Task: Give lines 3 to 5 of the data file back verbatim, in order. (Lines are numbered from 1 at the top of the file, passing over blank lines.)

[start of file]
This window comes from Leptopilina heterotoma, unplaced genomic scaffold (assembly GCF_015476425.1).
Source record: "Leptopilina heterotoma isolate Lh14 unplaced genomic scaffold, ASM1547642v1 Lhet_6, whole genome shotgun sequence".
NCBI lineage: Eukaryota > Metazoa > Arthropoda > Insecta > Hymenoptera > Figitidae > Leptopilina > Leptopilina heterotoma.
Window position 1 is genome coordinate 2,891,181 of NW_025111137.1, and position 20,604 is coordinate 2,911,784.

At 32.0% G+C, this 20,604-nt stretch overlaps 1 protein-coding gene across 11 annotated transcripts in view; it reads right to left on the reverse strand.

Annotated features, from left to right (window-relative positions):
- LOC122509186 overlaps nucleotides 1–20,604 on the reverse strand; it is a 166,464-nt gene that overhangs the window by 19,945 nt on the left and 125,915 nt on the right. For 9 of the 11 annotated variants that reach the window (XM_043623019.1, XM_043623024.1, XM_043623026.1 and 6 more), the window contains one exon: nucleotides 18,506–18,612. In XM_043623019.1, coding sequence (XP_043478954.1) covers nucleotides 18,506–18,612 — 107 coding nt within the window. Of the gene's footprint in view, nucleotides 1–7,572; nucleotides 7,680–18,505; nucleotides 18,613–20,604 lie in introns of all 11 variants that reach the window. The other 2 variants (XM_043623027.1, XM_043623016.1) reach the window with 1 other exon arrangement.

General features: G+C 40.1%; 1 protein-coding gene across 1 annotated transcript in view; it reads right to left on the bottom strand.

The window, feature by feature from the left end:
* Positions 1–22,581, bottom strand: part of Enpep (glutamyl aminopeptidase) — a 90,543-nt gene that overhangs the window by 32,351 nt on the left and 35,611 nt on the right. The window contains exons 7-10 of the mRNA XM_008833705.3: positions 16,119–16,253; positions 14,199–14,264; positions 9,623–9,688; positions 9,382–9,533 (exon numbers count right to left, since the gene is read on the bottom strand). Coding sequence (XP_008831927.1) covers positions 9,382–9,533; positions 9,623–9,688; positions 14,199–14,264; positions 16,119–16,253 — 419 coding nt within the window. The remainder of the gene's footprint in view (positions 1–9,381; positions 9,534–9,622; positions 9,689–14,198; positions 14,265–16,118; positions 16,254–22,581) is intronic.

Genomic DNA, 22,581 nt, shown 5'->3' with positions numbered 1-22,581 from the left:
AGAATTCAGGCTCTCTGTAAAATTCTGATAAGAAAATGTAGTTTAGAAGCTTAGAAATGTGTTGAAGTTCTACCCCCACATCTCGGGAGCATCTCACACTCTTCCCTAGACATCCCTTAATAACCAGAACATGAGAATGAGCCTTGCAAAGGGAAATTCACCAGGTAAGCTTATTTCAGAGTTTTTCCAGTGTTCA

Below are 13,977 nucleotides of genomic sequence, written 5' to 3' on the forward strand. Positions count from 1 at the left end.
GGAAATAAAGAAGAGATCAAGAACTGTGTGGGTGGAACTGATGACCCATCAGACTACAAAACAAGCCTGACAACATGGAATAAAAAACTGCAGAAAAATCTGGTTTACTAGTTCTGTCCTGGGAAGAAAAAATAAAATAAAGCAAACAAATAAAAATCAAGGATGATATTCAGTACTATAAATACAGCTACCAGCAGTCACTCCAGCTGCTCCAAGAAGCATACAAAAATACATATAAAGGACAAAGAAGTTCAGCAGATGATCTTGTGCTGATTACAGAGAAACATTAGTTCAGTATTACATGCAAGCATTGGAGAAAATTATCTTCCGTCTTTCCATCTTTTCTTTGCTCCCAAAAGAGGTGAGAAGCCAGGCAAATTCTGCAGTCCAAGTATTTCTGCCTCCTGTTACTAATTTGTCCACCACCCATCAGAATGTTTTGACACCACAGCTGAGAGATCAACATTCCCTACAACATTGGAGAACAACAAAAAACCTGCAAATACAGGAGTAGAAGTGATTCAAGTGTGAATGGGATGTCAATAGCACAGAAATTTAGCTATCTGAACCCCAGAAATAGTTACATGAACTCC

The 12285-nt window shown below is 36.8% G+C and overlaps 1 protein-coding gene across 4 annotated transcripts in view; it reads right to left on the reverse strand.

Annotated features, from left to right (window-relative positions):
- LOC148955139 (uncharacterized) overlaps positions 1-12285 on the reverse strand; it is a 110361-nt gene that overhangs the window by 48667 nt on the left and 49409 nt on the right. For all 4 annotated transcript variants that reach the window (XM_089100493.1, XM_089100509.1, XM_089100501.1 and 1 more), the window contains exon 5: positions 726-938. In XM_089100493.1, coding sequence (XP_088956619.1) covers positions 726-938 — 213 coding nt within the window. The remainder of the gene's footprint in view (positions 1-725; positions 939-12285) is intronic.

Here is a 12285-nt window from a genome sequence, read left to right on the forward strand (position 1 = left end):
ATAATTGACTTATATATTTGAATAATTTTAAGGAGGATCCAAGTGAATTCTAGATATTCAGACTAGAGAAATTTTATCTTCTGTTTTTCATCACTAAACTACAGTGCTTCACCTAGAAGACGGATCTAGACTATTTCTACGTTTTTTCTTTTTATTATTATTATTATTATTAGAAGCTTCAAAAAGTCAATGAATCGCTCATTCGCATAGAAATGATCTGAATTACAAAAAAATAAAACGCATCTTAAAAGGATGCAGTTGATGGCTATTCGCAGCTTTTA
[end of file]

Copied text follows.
NCBI lineage: Eukaryota > Metazoa > Arthropoda > Insecta > Hymenoptera > Figitidae > Leptopilina > Leptopilina heterotoma.
Window position 1 is genome coordinate 2,891,181 of NW_025111137.1, and position 20,604 is coordinate 2,911,784.

At 32.0% G+C, this 20,604-nt stretch overlaps 1 protein-coding gene across 11 annotated transcripts in view; it reads right to left on the reverse strand.